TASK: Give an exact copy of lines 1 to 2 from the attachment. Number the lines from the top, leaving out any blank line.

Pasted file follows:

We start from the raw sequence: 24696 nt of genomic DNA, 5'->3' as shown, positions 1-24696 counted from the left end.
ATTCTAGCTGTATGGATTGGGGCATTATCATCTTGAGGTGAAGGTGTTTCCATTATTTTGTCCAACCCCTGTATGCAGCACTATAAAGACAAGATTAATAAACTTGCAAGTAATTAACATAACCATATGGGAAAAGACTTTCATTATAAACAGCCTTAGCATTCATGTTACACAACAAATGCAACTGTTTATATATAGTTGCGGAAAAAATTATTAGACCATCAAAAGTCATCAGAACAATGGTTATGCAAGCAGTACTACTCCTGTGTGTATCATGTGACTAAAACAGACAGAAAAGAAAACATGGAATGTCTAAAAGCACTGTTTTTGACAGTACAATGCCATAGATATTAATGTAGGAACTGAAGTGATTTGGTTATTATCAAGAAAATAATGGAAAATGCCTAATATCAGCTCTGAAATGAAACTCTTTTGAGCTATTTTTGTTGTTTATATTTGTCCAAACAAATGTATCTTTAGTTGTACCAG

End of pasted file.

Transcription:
We start from the raw sequence: 24696 nt of genomic DNA, 5'->3' as shown, positions 1-24696 counted from the left end.
ATTCTAGCTGTATGGATTGGGGCATTATCATCTTGAGGTGAAGGTGTTTCCATTATTTTGTCCAACCCCTGTATGCAGCACTATAAAGACAAGATTAATAAACTTGCAAGTAATTAACATAACCATATGGGAAAAGACTTTCATTATAAACAGCCTTAGCATTCATGTTACACAACAAATGCAACTGTTTATATATAGTTGCGGAAAAAATTATTAGACCATCAAAAGTCATCAGAACAATGGTTATGCAAGCAGTACTACTCCTGTGTGTATCATGTGACTAAAACAGACAGAAAAGAAAACATGGAATGTCTAAAAGCACTGTTTTTGACAGTACAATGCCATAGATATTAATGTAGGAACTGAAGTGATTTGGTTATTATCAAGAAAATAATGGAAAATGCCTAATATCAGCTCTGAAATGAAACTCTTTTGAGCTATTTTTGTTGTTTATATTTGTCCAAACAAATGTATCTTTAGTTGTACCAG